Farmland is expected to stay relatively expensive when compared to gross farm revenues. Higher prices of grains, oilseeds and pulses, as well as strong export demand, could alleviate some of this pressure.
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Founder & CEO of AcreTrader, an online farmland investment platform.
Farmland and gold are two of the world’s oldest and most valuable asset classes, and they share many similar benefits that investors still find attractive today. Unfortunately, as those of us in the industry know, investing in farmland has been largely overlooked in recent decades.
However, both assets can provide investors with much-needed diversification, though each offers specific advantages. If you’re looking to invest in one of these alternatives, here are some important areas to consider when choosing between the two.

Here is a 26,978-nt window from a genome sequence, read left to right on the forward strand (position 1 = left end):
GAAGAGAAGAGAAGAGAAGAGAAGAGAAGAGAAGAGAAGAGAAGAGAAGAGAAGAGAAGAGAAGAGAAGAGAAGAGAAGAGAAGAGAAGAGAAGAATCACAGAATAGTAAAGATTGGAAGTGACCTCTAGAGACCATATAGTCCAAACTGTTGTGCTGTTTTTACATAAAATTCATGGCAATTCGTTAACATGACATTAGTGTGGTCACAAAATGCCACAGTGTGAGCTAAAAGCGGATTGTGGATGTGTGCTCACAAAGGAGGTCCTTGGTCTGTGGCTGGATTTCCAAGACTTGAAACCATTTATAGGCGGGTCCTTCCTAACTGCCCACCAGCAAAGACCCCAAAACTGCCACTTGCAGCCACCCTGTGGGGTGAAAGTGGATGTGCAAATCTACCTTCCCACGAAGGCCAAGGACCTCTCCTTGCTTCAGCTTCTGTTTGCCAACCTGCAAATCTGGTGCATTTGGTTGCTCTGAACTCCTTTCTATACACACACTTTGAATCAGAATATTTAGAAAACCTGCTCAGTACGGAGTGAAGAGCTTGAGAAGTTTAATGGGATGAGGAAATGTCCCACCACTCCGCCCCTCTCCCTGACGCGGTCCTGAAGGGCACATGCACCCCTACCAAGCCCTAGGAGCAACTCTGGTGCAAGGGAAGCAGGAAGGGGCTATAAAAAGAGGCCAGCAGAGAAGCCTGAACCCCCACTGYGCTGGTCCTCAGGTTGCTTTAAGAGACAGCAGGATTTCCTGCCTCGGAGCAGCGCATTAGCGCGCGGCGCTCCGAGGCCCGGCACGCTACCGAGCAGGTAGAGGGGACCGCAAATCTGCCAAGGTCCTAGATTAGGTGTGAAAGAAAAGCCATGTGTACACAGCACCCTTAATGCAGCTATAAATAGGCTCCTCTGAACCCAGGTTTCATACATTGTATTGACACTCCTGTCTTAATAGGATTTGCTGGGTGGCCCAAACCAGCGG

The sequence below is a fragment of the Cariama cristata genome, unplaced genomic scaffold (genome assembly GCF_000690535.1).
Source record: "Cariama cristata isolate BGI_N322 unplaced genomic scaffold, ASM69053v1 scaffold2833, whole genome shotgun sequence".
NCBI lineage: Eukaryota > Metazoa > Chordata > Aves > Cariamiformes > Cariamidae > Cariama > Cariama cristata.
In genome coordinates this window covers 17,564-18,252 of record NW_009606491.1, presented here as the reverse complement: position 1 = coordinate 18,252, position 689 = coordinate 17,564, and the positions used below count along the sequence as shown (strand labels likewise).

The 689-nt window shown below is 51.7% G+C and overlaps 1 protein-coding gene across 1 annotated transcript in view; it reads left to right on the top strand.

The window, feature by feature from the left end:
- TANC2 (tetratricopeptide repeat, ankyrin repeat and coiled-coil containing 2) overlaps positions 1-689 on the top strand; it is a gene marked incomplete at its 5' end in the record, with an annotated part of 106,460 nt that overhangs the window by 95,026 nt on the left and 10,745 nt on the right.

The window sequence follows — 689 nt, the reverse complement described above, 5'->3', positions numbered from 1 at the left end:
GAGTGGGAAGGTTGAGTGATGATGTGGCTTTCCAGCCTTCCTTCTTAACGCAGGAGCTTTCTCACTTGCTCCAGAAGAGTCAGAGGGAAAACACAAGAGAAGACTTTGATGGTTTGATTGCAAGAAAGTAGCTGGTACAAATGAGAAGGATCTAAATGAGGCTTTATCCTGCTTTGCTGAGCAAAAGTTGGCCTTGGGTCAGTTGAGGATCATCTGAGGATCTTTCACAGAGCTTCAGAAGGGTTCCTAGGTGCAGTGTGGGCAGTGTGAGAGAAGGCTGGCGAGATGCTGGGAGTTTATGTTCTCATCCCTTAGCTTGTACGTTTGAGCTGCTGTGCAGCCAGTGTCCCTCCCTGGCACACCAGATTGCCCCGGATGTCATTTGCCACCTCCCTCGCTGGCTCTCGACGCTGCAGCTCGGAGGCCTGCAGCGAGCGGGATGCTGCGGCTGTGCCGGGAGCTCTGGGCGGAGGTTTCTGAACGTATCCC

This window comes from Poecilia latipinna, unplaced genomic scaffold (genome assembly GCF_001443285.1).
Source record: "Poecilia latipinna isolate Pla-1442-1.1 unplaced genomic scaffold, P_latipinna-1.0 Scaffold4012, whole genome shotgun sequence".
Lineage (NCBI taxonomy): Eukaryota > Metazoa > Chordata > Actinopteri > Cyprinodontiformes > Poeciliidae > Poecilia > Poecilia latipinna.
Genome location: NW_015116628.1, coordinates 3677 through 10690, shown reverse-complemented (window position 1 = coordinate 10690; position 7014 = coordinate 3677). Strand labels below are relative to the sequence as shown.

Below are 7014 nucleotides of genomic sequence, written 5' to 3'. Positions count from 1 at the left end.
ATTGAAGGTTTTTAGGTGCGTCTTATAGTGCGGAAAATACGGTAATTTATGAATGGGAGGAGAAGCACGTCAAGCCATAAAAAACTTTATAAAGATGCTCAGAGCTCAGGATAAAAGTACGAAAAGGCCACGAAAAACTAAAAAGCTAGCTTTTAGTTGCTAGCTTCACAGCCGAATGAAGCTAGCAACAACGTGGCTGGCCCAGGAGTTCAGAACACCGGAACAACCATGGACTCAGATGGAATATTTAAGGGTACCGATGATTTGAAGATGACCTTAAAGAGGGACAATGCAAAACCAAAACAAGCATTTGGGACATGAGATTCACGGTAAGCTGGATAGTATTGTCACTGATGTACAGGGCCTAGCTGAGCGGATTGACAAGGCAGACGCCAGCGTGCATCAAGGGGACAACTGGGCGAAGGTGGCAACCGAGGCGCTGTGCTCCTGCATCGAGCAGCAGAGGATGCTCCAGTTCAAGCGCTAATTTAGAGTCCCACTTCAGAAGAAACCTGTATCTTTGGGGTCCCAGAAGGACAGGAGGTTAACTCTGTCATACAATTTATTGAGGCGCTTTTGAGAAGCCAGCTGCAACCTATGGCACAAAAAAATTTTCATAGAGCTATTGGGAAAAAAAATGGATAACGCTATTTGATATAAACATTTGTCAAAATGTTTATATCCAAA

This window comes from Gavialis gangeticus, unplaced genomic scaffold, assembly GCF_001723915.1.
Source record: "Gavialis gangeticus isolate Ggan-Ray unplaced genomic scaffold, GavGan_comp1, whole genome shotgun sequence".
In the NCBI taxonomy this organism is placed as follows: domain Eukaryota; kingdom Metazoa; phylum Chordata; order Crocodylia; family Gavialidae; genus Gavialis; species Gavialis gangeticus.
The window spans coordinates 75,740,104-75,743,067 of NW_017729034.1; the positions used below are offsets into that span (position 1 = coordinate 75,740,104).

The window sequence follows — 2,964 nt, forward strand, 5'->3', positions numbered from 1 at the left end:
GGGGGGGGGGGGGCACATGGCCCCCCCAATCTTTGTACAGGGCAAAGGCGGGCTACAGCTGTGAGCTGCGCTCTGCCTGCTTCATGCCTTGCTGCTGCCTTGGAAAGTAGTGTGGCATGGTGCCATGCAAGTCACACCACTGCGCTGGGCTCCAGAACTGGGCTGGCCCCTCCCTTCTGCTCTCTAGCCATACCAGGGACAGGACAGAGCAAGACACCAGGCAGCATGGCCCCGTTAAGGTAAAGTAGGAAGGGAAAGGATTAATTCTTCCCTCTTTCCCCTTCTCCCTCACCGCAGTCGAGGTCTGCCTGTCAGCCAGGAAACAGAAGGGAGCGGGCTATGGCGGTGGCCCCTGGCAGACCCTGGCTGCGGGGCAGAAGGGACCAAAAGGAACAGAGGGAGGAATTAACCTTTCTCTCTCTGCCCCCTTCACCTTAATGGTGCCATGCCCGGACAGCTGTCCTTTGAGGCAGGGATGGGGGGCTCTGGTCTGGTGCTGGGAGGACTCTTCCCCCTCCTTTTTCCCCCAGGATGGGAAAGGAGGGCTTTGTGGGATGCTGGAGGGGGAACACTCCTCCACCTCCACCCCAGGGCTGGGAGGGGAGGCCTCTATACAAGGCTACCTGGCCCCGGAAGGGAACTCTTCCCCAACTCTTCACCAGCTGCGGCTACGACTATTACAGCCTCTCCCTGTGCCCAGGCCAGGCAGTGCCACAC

Returns And Volatility
While gold has appreciated in value over time, it can have considerable volatility, which has resulted in losses as high as 32% in a single year. On the other hand,farmland has generated positive combined annual returns every year for the last 20-plus years. This is because investors in farmland typically make money from a) rent checks paid by tenant farmers every year and b) appreciation in land values.
As a result, farmland has produced greater returns with far less volatility than gold. Farmland prices have little or no correlation with the stock market, thus adding diversification to a standard investment portfolio.